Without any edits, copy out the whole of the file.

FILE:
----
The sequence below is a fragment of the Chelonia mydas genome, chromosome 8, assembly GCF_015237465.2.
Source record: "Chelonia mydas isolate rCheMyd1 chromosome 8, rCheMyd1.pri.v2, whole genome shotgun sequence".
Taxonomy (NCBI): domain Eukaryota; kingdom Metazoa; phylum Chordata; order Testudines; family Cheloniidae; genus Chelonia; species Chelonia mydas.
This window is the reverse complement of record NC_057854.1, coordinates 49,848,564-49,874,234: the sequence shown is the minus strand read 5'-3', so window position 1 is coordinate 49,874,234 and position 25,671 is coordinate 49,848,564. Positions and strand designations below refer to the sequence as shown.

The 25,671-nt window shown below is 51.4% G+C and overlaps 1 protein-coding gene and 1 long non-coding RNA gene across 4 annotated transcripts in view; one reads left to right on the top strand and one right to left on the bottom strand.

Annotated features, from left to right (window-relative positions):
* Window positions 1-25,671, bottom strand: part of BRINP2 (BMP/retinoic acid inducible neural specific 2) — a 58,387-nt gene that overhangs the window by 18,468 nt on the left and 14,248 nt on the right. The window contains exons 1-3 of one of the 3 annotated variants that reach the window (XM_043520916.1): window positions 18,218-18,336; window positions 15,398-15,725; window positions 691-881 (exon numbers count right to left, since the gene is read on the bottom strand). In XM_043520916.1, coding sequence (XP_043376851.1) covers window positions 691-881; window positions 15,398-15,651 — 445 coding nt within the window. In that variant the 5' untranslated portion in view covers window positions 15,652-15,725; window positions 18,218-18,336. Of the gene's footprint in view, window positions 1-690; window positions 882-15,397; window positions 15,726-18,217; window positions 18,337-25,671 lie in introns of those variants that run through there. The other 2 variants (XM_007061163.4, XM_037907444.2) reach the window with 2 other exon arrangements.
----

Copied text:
The sequence below is a fragment of the Chelonia mydas genome, chromosome 8, assembly GCF_015237465.2.
Source record: "Chelonia mydas isolate rCheMyd1 chromosome 8, rCheMyd1.pri.v2, whole genome shotgun sequence".
Taxonomy (NCBI): domain Eukaryota; kingdom Metazoa; phylum Chordata; order Testudines; family Cheloniidae; genus Chelonia; species Chelonia mydas.
This window is the reverse complement of record NC_057854.1, coordinates 49,848,564-49,874,234: the sequence shown is the minus strand read 5'-3', so window position 1 is coordinate 49,874,234 and position 25,671 is coordinate 49,848,564. Positions and strand designations below refer to the sequence as shown.

The 25,671-nt window shown below is 51.4% G+C and overlaps 1 protein-coding gene and 1 long non-coding RNA gene across 4 annotated transcripts in view; one reads left to right on the top strand and one right to left on the bottom strand.

Annotated features, from left to right (window-relative positions):
* Window positions 1-25,671, bottom strand: part of BRINP2 (BMP/retinoic acid inducible neural specific 2) — a 58,387-nt gene that overhangs the window by 18,468 nt on the left and 14,248 nt on the right. The window contains exons 1-3 of one of the 3 annotated variants that reach the window (XM_043520916.1): window positions 18,218-18,336; window positions 15,398-15,725; window positions 691-881 (exon numbers count right to left, since the gene is read on the bottom strand). In XM_043520916.1, coding sequence (XP_043376851.1) covers window positions 691-881; window positions 15,398-15,651 — 445 coding nt within the window. In that variant the 5' untranslated portion in view covers window positions 15,652-15,725; window positions 18,218-18,336. Of the gene's footprint in view, window positions 1-690; window positions 882-15,397; window positions 15,726-18,217; window positions 18,337-25,671 lie in introns of those variants that run through there. The other 2 variants (XM_007061163.4, XM_037907444.2) reach the window with 2 other exon arrangements.